Hack Tuke, Daniel – Healing - Oedema and Anasarca helped by powerful emotions of fear!
Type of Spiritual Experience
A description of the experience
As described in Illustrations Of The Influence Of The Mind Upon The Body In Health And Disease, Designed To Elucidate The Action Of The Imagination - Daniel Hack Tuke, M.D., M.R.C.P.,
PART II. THE EMOTIONS.
CHAPTER XI. INFLUENCE OF THE EMOTIONS UPON THE ORGANIC OR VEGETATIVE FUNCTIONS (CONTINUED).
In the following instance, related to me by Mr. Cocks, a very large amount [of fluid] passed away through the ducts ; and it becomes a question whether Fear in this case did not act simply in exciting the sudoriferous glands to excessive action. The man's fear was of an anxious, fidgety kind, which was more likely to arouse than to check the function of the glands. Such a case is full of interest and instruction.
John Ford, an officer in the Royal Navy, in George Ill's time, was invalided home from the West Indies for dropsy. Twelve months afterwards he was discharged from the Naval Hospital as incurable, from which date to the time when first seen by my friend, he was under the paternal medical care of a host of ichneumons, who fed on the exchequer of his profits secundum artem. As to the disease, it was a matter of no moment — the longer he lived to swallow their trash, the better for them.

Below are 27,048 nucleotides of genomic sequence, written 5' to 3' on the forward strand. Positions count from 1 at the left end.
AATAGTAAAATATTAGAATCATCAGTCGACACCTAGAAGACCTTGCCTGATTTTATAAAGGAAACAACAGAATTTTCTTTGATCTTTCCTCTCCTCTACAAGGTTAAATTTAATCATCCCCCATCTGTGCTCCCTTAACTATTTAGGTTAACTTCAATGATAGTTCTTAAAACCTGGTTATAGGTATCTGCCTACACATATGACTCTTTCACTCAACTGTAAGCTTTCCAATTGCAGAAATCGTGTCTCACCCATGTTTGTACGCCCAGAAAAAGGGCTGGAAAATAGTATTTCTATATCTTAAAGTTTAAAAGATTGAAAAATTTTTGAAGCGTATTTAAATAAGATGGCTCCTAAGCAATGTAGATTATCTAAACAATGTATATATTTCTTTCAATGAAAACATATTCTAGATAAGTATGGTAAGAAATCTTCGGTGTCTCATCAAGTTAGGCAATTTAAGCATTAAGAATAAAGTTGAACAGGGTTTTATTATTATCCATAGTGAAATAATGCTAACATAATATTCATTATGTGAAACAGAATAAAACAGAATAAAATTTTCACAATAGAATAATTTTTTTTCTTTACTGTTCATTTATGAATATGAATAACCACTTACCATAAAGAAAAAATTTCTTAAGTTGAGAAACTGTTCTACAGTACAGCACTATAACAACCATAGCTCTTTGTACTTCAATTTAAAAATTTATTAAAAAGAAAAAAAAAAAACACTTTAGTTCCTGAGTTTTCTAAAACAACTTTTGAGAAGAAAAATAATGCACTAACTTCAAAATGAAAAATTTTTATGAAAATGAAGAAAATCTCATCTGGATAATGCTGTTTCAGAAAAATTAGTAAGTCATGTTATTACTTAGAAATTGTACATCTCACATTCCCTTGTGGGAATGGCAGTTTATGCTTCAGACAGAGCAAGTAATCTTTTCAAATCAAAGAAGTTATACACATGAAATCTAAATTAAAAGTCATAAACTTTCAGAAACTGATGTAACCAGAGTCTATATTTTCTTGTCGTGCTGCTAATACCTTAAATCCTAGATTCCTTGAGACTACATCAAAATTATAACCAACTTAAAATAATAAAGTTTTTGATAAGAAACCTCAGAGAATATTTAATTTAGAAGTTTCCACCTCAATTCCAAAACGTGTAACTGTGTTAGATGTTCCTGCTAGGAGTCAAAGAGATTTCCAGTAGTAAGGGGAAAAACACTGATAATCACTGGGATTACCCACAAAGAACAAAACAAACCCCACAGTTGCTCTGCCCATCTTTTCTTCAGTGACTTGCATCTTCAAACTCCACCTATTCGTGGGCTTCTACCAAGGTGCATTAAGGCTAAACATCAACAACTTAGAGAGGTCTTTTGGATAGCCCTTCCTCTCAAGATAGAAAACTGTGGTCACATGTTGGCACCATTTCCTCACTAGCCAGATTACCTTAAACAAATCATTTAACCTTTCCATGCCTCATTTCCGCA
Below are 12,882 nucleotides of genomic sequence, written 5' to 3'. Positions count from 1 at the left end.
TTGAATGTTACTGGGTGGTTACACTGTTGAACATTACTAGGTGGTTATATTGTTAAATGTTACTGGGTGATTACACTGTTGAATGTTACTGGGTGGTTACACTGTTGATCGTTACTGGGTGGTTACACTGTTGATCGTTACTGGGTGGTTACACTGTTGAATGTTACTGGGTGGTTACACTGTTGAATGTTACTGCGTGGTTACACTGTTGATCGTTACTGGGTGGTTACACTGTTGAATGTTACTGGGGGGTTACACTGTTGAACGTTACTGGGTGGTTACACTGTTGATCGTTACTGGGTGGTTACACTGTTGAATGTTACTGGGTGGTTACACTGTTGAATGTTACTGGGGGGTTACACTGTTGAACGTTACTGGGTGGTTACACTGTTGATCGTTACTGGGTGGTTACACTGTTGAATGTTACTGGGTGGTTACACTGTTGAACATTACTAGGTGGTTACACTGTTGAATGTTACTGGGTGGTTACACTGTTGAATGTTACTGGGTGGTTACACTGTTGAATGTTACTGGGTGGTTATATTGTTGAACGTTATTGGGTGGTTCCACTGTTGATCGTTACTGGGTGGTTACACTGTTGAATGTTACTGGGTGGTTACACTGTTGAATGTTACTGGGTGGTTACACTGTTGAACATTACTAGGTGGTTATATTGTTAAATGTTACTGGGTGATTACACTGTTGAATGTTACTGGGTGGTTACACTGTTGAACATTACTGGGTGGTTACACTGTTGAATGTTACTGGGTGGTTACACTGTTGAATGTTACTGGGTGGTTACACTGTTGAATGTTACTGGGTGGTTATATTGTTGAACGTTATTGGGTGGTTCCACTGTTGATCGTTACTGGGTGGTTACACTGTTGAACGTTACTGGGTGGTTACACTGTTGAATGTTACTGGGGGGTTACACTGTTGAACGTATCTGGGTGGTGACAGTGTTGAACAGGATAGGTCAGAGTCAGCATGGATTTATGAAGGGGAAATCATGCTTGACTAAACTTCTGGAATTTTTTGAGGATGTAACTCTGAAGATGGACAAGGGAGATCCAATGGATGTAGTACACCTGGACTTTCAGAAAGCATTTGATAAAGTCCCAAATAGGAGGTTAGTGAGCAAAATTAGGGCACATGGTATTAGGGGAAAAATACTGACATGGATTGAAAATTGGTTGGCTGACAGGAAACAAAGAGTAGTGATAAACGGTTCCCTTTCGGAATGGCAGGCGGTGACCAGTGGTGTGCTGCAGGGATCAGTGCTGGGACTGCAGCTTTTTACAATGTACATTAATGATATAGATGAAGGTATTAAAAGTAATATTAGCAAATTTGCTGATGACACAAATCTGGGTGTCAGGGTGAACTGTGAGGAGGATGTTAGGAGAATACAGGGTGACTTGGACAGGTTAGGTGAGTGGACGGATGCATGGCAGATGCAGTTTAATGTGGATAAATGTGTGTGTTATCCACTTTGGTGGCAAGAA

"They looked on and grinned, grinned and looked on again."
Mr. Cocks says he found him propped up in bed at an angle of 60°, with an anxious and cadaverous countenance. The room was neatly and profusely embellished, not with pictures, but with empty physic vials, pill boxes, and gallipots. He had been well drugged ; his system was saturated with nearly nine-tenths of the articles mentioned in the Materia Medica. My friend advised him to throw physic to the dogs, for the present, and to submit to the only remedy (in his case) to save life, a surgical operation, and that as speedily as possible. This roused him from his lethargy ; it was like a powerful electric shock. Alarmed, he shook like a poor wretch under the influence of the cold stage of ague. In a subdued voice, he said (as his excitement partially subsided), " I never can submit to an operation ; I would rather die !"
" If that be your determination," it was replied, " your case may be considered hopeless ; all the drugs in the world will not save you. At all events I will visit you to-morrow morning to know your decision."
Accordingly Mr. C. called on him, but the scene was changed. Soon after his departure, he appeared to be greatly distressed both in mind and body ; groaned aloud, wept much, and was very restless. The word " Operation " had worked wonders — in fact, a miracle. A copious perspiration was produced, and the steam, like that from boiling water, issued from every pore in the skin. The nurse said that more than two gallons of fluid had passed from him during the night. The bedding, consisting of feather-bed, mattress, blankets, and sacking, were saturated through and through with serum, and the floor was flooded with it. The patient recovered, and was appointed to a ship in commission going to Jamaica.
Two years after, he died from the effects produced by yellow fever, was buried in one of the "Campos santos," and was no doubt eaten by the land crabs in less than a week.